International Financial Crisis: Asia 1997–1998

Toward the end of 1997, as the Mexican economy was recovering from its financial crisis, a similar story started to unfold in several Asian economies, including Thailand, South Korea, and especially Indonesia. The symptoms were familiar: high interest rates, falling asset values, and a depreciating currency. In Indonesia, for instance, short-term nominal interest rates rose above 50 percent, the stock market lost about 90 percent of its value (measured in U.S. dollars), and the rupiah fell against the U.S. dollar by more than 80 percent. The crisis led to rising inflation in these countries (as the depreciating currency made imports more expensive) and to falling GDP (as high interest rates and reduced confidence depressed spending). Real GDP in Indonesia fell about 15 percent in 1998, making the downturn larger than any recession in North America since the Great Depression of the 1930s.

What sparked this firestorm? The problem began in the Asian banking systems. For many years, the governments in the Asian nations had been more involved in managing the allocation of resources—in particular, financial resources—than is true in Canada and other developed countries. Some commentators had applauded this “partnership” between government and private enterprise and had even suggested that Canada should follow the example. Over time, however, it became clear that many Asian banks had been extending loans to those with the most political clout rather than to those with the most profitable investment projects. Once rising default rates started to expose this “crony capitalism,” as it was then called, international investors started to lose confidence in the future of these economies. The risk premiums for Asian assets rose, causing interest rates to skyrocket and currencies to collapse.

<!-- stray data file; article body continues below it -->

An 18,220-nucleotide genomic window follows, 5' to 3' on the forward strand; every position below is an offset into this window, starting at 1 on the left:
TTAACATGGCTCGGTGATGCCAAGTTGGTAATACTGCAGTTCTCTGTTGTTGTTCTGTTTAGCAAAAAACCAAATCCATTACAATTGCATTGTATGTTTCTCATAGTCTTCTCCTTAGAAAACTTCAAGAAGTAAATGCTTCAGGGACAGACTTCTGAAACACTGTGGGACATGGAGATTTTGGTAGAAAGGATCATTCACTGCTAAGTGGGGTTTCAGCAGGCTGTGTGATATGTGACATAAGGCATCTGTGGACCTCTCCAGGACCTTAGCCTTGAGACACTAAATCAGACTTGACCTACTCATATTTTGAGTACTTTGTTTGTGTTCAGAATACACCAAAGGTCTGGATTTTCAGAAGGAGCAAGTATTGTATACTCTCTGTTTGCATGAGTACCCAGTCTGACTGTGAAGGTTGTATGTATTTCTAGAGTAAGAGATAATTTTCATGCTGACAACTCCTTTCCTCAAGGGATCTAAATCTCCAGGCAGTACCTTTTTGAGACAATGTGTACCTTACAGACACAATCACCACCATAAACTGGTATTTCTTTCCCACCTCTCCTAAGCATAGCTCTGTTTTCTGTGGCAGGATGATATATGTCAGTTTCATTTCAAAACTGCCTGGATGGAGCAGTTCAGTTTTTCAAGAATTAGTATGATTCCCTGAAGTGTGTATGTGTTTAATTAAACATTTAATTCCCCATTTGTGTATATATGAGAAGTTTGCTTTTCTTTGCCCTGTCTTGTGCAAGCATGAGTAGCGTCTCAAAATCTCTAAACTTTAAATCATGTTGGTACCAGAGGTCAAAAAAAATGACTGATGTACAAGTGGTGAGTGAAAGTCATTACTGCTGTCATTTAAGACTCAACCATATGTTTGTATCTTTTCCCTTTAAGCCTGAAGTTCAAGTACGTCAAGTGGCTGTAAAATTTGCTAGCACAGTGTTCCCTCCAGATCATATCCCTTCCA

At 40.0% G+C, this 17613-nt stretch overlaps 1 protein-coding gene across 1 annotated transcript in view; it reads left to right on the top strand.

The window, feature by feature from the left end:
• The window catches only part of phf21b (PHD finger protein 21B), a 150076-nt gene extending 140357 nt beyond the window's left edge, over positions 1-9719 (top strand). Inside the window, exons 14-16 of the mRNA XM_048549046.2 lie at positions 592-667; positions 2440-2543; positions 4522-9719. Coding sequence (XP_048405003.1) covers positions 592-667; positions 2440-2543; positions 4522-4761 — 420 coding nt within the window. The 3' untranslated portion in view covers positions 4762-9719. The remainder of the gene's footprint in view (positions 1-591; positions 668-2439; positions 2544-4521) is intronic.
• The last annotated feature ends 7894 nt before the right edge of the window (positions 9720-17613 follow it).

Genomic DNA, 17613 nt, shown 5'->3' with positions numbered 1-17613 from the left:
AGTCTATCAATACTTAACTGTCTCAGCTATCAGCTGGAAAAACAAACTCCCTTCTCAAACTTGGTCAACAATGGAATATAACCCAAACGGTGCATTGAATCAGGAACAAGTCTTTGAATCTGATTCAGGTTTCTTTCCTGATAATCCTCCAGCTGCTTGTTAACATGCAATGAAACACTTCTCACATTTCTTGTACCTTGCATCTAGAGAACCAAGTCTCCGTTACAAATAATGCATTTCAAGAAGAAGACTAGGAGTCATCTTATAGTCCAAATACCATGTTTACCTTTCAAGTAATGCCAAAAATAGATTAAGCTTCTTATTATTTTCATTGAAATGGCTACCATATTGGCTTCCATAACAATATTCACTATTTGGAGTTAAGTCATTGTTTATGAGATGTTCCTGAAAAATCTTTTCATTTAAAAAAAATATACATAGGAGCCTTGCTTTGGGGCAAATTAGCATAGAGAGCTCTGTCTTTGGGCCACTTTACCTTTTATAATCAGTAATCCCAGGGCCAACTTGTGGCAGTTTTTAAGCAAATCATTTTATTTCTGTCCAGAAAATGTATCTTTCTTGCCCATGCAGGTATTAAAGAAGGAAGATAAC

International crises of confidence often involve a vicious circle that can amplify the problem. Here is one theory about what happened in Asia:

  1. 1. Problems in the banking system eroded international confidence in these economies.

  2. 2. Loss of confidence raised risk premiums and interest rates.

  3. 3. Rising interest rates, together with the loss of confidence, depressed the prices of stock and other assets.

  4. 4. Falling asset prices reduced the value of collateral being used for bank loans.

  5. 5. Reduced collateral increased default rates on bank loans.

  6. 6. Greater defaults exacerbated problems in the banking system. Now return to step 1 to complete and continue the circle.

Some economists have used this vicious-circle argument to suggest that the Asian crisis was a self-fulfilling prophecy: bad things happened merely because people expected bad things to happen. Most economists, however, thought the political corruption of the banking system was a real problem, which was then compounded by this vicious circle of reduced confidence.

As the Asian crisis developed, the IMF and the United States tried to restore confidence, much as they had with Mexico a few years earlier. In particular, the IMF made loans to the Asian countries to help them through the crisis; in exchange for these loans, it exacted promises that the governments would reform their banking systems and eliminate crony capitalism. The IMF’s hope was that the short-term loans and longer-term reforms would restore confidence, lower the risk premium, and turn the vicious circle into a virtuous one. This policy seems to have worked: the Asian economies recovered quickly from their crisis. image